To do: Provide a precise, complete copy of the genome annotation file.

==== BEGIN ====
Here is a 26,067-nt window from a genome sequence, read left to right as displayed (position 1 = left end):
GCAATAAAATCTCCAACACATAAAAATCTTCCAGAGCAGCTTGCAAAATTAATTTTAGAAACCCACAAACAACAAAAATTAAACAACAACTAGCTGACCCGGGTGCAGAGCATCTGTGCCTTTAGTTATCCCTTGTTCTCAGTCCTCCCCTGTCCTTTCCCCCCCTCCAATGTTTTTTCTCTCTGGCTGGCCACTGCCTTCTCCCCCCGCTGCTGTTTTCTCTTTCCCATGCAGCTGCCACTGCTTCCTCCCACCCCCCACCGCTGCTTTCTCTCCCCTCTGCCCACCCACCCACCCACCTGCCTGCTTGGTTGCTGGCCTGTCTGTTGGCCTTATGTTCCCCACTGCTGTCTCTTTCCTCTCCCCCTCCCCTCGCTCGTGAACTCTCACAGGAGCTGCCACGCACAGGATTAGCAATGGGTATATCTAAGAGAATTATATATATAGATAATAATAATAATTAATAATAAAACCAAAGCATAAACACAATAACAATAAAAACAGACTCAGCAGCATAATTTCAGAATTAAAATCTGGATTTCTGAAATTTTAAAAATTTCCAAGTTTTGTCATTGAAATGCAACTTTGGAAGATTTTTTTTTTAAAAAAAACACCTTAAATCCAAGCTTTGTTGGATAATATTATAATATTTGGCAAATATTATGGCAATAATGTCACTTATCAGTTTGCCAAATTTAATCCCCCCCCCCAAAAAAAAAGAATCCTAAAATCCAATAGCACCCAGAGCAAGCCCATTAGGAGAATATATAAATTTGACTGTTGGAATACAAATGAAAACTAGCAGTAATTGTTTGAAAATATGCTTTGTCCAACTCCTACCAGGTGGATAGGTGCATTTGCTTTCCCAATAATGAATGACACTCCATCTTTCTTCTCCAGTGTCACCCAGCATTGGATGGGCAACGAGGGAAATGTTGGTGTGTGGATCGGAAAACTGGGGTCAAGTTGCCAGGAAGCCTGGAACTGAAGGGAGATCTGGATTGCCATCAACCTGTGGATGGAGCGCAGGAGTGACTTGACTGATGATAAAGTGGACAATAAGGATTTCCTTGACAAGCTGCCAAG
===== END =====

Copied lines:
Here is a 26,067-nt window from a genome sequence, read left to right as displayed (position 1 = left end):
GCAATAAAATCTCCAACACATAAAAATCTTCCAGAGCAGCTTGCAAAATTAATTTTAGAAACCCACAAACAACAAAAATTAAACAACAACTAGCTGACCCGGGTGCAGAGCATCTGTGCCTTTAGTTATCCCTTGTTCTCAGTCCTCCCCTGTCCTTTCCCCCCCTCCAATGTTTTTTCTCTCTGGCTGGCCACTGCCTTCTCCCCCCGCTGCTGTTTTCTCTTTCCCATGCAGCTGCCACTGCTTCCTCCCACCCCCCACCGCTGCTTTCTCTCCCCTCTGCCCACCCACCCACCCACCTGCCTGCTTGGTTGCTGGCCTGTCTGTTGGCCTTATGTTCCCCACTGCTGTCTCTTTCCTCTCCCCCTCCCCTCGCTCGTGAACTCTCACAGGAGCTGCCACGCACAGGATTAGCAATGGGTATATCTAAGAGAATTATATATATAGATAATAATAATAATTAATAATAAAACCAAAGCATAAACACAATAACAATAAAAACAGACTCAGCAGCATAATTTCAGAATTAAAATCTGGATTTCTGAAATTTTAAAAATTTCCAAGTTTTGTCATTGAAATGCAACTTTGGAAGATTTTTTTTTTAAAAAAAACACCTTAAATCCAAGCTTTGTTGGATAATATTATAATATTTGGCAAATATTATGGCAATAATGTCACTTATCAGTTTGCCAAATTTAATCCCCCCCCCCAAAAAAAAAGAATCCTAAAATCCAATAGCACCCAGAGCAAGCCCATTAGGAGAATATATAAATTTGACTGTTGGAATACAAATGAAAACTAGCAGTAATTGTTTGAAAATATGCTTTGTCCAACTCCTACCAGGTGGATAGGTGCATTTGCTTTCCCAATAATGAATGACACTCCATCTTTCTTCTCCAGTGTCACCCAGCATTGGATGGGCAACGAGGGAAATGTTGGTGTGTGGATCGGAAAACTGGGGTCAAGTTGCCAGGAAGCCTGGAACTGAAGGGAGATCTGGATTGCCATCAACCTGTGGATGGAGCGCAGGAGTGACTTGACTGATGATAAAGTGGACAATAAGGATTTCCTTGACAAGCTGCCAAG